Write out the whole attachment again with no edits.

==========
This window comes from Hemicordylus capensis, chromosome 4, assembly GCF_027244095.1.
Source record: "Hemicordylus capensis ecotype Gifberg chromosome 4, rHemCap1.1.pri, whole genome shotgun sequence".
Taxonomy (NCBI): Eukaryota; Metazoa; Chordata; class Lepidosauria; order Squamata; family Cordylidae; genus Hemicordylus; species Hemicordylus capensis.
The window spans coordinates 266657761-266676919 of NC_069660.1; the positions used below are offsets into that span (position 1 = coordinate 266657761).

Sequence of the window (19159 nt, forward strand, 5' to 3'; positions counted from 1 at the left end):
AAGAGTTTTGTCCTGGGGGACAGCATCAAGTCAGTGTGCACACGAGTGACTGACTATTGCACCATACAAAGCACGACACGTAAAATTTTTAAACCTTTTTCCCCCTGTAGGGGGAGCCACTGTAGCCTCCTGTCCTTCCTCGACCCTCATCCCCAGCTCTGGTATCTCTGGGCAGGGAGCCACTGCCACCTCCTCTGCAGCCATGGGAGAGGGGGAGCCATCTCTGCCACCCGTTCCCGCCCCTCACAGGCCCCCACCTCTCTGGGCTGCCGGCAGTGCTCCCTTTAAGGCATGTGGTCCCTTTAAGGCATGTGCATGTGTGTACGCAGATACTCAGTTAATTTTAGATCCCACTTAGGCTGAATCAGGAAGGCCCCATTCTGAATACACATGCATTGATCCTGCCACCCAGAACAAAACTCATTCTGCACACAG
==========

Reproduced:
This window comes from Hemicordylus capensis, chromosome 4, assembly GCF_027244095.1.
Source record: "Hemicordylus capensis ecotype Gifberg chromosome 4, rHemCap1.1.pri, whole genome shotgun sequence".
Taxonomy (NCBI): Eukaryota; Metazoa; Chordata; class Lepidosauria; order Squamata; family Cordylidae; genus Hemicordylus; species Hemicordylus capensis.
The window spans coordinates 266657761-266676919 of NC_069660.1; the positions used below are offsets into that span (position 1 = coordinate 266657761).

Sequence of the window (19159 nt, forward strand, 5' to 3'; positions counted from 1 at the left end):
AAGAGTTTTGTCCTGGGGGACAGCATCAAGTCAGTGTGCACACGAGTGACTGACTATTGCACCATACAAAGCACGACACGTAAAATTTTTAAACCTTTTTCCCCCTGTAGGGGGAGCCACTGTAGCCTCCTGTCCTTCCTCGACCCTCATCCCCAGCTCTGGTATCTCTGGGCAGGGAGCCACTGCCACCTCCTCTGCAGCCATGGGAGAGGGGGAGCCATCTCTGCCACCCGTTCCCGCCCCTCACAGGCCCCCACCTCTCTGGGCTGCCGGCAGTGCTCCCTTTAAGGCATGTGGTCCCTTTAAGGCATGTGCATGTGTGTACGCAGATACTCAGTTAATTTTAGATCCCACTTAGGCTGAATCAGGAAGGCCCCATTCTGAATACACATGCATTGATCCTGCCACCCAGAACAAAACTCATTCTGCACACAG